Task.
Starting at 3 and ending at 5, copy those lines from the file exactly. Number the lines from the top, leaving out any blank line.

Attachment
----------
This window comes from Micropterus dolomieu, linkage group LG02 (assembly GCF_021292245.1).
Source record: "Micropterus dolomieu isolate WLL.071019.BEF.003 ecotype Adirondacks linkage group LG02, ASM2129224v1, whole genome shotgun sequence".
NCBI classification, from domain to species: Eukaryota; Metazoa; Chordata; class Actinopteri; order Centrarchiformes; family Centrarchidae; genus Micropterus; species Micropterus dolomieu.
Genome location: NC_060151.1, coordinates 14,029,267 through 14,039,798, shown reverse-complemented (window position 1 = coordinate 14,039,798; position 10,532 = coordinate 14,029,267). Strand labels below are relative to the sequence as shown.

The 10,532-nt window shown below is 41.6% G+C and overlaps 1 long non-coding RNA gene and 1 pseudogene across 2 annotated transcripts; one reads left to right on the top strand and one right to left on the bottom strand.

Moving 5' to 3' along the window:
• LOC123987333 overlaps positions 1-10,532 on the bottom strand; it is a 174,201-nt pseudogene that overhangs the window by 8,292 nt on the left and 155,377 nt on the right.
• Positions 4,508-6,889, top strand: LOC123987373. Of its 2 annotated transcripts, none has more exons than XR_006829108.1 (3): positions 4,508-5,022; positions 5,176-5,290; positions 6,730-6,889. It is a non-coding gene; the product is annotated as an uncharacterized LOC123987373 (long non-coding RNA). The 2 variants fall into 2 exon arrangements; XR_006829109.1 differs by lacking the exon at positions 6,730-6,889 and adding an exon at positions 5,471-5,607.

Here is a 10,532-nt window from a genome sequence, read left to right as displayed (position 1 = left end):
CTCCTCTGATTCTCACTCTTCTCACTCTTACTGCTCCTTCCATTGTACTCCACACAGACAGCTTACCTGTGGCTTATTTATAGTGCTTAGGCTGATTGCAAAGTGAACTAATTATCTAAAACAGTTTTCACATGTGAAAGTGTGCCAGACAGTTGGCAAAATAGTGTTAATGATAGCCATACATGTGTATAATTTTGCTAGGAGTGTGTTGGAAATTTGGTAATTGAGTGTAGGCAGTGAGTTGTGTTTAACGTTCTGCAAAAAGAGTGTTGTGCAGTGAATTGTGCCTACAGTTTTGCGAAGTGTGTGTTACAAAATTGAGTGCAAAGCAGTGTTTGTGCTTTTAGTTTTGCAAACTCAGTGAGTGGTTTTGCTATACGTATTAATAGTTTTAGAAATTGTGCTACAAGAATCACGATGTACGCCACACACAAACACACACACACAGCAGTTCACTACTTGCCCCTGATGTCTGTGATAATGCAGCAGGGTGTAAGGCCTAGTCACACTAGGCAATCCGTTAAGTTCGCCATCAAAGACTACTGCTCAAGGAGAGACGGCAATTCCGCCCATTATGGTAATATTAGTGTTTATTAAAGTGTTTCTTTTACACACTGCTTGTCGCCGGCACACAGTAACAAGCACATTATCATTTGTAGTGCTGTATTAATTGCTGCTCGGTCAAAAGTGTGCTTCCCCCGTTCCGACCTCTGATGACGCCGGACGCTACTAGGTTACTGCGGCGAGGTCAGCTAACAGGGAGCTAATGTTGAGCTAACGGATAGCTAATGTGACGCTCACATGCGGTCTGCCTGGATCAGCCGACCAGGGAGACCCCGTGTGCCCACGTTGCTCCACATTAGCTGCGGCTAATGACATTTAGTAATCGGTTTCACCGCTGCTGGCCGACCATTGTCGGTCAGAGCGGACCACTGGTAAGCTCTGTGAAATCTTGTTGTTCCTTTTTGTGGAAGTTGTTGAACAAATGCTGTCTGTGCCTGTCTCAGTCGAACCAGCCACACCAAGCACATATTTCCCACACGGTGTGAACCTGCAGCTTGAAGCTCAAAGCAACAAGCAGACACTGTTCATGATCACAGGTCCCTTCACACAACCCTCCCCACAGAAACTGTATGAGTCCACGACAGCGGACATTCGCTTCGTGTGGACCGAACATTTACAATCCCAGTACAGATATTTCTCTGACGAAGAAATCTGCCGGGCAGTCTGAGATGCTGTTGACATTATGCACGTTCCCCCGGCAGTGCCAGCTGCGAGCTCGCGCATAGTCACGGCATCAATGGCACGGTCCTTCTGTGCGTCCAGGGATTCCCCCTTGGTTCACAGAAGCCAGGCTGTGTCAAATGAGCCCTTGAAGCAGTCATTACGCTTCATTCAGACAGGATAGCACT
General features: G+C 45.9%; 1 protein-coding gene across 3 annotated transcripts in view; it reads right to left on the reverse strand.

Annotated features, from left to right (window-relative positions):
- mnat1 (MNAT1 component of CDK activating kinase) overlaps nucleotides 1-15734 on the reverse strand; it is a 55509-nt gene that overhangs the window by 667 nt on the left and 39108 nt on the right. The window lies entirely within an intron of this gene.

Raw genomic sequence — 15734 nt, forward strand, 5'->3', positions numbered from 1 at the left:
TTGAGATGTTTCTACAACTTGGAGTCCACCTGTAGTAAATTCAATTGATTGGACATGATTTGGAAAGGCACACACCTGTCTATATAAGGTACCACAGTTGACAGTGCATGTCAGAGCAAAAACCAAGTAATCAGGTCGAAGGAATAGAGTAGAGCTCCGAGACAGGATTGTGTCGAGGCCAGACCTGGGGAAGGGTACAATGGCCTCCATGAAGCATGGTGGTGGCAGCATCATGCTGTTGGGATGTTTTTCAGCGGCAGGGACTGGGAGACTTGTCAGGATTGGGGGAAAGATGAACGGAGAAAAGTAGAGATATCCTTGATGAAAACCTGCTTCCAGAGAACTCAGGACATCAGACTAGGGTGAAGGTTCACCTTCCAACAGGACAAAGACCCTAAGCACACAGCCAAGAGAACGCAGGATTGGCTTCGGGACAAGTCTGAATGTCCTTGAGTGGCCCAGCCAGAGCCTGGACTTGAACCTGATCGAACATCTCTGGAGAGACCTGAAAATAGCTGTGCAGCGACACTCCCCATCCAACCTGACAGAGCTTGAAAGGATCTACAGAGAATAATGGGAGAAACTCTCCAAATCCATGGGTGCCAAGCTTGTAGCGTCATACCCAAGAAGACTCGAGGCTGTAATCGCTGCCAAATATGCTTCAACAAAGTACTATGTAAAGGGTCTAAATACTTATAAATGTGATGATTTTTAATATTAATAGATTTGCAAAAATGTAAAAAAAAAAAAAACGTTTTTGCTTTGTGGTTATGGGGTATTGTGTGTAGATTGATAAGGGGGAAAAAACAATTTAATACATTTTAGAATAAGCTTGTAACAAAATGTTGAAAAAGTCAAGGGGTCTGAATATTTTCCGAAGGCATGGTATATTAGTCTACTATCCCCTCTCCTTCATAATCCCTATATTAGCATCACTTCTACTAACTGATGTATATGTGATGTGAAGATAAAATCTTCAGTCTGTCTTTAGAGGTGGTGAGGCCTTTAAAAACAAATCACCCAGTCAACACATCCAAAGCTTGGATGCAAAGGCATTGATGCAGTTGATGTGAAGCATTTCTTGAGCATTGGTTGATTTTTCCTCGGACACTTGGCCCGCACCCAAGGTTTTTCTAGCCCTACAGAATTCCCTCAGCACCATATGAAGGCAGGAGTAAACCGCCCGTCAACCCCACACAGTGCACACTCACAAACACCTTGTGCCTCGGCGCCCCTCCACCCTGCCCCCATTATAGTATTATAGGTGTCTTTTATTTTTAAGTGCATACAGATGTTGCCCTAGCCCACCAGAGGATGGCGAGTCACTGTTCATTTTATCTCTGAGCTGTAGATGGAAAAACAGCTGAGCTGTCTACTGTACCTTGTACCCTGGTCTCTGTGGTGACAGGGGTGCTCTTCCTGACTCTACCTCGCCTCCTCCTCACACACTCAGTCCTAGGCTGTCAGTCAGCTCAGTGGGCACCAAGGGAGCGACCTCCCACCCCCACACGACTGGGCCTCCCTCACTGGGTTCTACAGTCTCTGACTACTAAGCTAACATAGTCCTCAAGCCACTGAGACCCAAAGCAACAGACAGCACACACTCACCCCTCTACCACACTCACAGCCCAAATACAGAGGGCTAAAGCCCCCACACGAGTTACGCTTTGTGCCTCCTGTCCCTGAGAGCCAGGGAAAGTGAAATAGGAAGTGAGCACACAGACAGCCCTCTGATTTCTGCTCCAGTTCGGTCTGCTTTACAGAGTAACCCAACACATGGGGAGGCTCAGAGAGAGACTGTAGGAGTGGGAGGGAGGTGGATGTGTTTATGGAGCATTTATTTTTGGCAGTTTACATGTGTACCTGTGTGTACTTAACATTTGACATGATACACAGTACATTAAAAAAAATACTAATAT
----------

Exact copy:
NCBI classification, from domain to species: Eukaryota; Metazoa; Chordata; class Actinopteri; order Centrarchiformes; family Centrarchidae; genus Micropterus; species Micropterus dolomieu.
Genome location: NC_060151.1, coordinates 14,029,267 through 14,039,798, shown reverse-complemented (window position 1 = coordinate 14,039,798; position 10,532 = coordinate 14,029,267). Strand labels below are relative to the sequence as shown.

The 10,532-nt window shown below is 41.6% G+C and overlaps 1 long non-coding RNA gene and 1 pseudogene across 2 annotated transcripts; one reads left to right on the top strand and one right to left on the bottom strand.